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British Exceptionalism and the European Union

Why does the United Kingdom rely so much on an adversarial and confrontational model of political discussion?

February 7, 2013

Credit: Philip Lange,

David Cameron’s speech on Europe reverberates not just in British politics, but also in the rest of the European Union.

The British are far from alone in discussing the future direction of Europe. Many other nations share the UK’s concerns and have been debating them vigorously for some time.

But given the reception in other capitals, one pivotal question must be asked that sheds an interesting light on Europe’s political culture and future: Why does the United Kingdom rely so much on adversarial and confrontational model of political discussion, casting vital issues in an “us against them” mode?

Why not instead cast things more constructively in collegial terms? (Think of an “us with them” — or even “us as part of the whole.”)

The traditional answer to this is to look to the UK’s history and geography. Britain has had no substantive territorial possessions on the European continent for hundreds of years. As a result, as an “offshore” part of Europe, it has built a mental image of “us and them” which the other nations do not share.

The 1930 headline in the Daily Mirror, “Fog in Channel, Continent Cut Off,” may or may not be apocryphal, but it is revealing of the islanders’ mindset.

There may also be an alternative dynamic at work here. For most of the post-Second World War period, most of Western and Northern Europe has enjoyed coalition governments and coalition politics.

The art of compromise, of creating friendships and mutual obligations across a political divide is essential for any continental politician who wants to succeed.

But in the UK, the norm has been majority governments. A British prime minister is used to getting his or her way, whether it be with cabinet, party or Parliament. It breeds a different approach — decide and implement, not discuss and compromise.

Importantly, this decide-and-implement approach requires careful thinking before the adoption of a position. Because a British government has usually been a majority government, it has a good chance of implementing its policies.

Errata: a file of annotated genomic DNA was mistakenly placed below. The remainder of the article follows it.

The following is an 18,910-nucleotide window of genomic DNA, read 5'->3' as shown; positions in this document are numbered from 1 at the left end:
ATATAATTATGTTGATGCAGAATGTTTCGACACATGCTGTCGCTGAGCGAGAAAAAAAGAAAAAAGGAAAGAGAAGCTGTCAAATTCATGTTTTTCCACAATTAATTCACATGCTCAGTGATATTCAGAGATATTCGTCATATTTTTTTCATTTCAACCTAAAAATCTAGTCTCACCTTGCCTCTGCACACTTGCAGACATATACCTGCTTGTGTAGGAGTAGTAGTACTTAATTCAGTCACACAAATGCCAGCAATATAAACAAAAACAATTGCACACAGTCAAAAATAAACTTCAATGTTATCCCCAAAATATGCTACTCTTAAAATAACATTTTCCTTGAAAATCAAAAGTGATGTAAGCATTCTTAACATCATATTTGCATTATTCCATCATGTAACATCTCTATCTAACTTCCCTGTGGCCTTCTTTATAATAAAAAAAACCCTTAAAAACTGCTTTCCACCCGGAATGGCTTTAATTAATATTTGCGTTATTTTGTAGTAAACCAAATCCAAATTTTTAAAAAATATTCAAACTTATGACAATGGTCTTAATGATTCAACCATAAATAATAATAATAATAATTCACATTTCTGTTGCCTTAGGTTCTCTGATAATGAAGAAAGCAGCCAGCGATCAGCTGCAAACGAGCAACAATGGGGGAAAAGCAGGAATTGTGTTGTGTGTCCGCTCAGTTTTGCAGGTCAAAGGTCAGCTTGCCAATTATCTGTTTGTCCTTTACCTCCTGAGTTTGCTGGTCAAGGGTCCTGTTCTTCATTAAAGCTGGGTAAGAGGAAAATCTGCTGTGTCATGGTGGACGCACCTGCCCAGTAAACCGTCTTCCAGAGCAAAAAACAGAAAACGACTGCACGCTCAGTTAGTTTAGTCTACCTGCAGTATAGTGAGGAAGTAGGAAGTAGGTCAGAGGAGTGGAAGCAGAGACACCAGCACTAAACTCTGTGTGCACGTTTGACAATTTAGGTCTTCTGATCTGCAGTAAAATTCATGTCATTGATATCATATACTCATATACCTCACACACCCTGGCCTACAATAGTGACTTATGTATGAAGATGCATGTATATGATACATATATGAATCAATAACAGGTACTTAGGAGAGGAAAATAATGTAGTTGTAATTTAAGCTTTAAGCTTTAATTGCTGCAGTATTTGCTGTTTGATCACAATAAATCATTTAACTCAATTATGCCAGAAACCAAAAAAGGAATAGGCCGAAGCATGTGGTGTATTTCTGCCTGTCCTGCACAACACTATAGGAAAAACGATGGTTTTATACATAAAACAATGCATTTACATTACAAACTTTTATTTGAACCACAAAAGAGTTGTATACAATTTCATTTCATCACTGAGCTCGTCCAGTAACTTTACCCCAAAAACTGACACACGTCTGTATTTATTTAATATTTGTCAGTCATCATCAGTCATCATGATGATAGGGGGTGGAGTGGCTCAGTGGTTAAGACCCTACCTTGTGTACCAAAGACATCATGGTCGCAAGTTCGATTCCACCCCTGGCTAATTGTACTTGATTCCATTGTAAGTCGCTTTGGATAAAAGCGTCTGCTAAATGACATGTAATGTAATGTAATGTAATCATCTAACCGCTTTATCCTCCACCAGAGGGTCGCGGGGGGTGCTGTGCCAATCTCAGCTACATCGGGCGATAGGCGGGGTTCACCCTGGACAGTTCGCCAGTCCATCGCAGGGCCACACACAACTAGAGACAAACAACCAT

In practice, that has meant that British political thought has worked on the basis of implementing details. That stands in stark contrast to the United States in particular, where it’s all about assembling majorities on an issue-by-issue basis.

In the UK, party manifestos at election time have traditionally been very granular. This gives the British political class a good grip on practicalities, but a correspondingly poor concept of “vision.” The UK prefers to work out the next steps exactly — rather than contemplate what may be on the far horizon.

The more common approach in continental European — not just the French one, but to an extent also the German approach — is to focus on “le grand projet.”

That kind of visioning is sometimes done at the cost of letting the details sort out themselves as they happen, the exact opposite to how the UK approaches things.

This creates a political class which is good at immediate problem-solving — and poor at vision and long-term planning. As policy issues become ever more complex, that kind of visionless pragmatism is not necessarily an advantage. It lacks the guiding perspective.

The prevailing political style in Britain also creates leaders who think deeply, but too often in a vacuum. But it doesn’t end there. Having done so, they inevitably convince themselves that they are right and then simply do not know how to interact with people who do not agree.

All of this has created a succession of British prime ministers who are used to dictating events at home. When they get to Brussels and have to negotiate, they founder, with neither diplomatic skills nor prearranged alliances.

The irony is that David Cameron, despite the appearance of embarking on what looks like confrontation “à la mode britannique,” is in fact a different style of British prime minister.

He does lead a coalition government. He can be flexible in his views. He is more pragmatic and less dirigiste than some of his predecessors. And he shares with almost all other EU leaders a desire for a successful, prosperous and democratic Europe.

But all of these personal assets may come too late for him to salvage the UK’s relationship with its EU partners. Many of them are simply exhausted and exasperated by the constant British efforts to carve out a special deal for their own country.

As the saying goes, it has joined a club but then does not want to live by the rules established for its members.

Considering that clubs are generally considered a very British institution and viewed as having firm rules, the British stance perplexes most continental Europeans, to say the least.

The next few years will show whether countries with such close, yet diverse histories and geographies as Britain, France and Germany can coalesce in a common cause — or whether, owing to very different domestic political styles and habits, they will be ineluctably driven apart.


British prime ministers are used to getting their way, whether with the cabinet, party or Parliament.

When Britain's prime ministers have to negotiate in Brussels, they founder, with neither diplomatic skills nor prearranged alliances.

British politics is based on a different approach than the continent's — decide and implement, not discuss and compromise.

The British political class is good at immediate problem-solving, but poor at vision and long-term planning.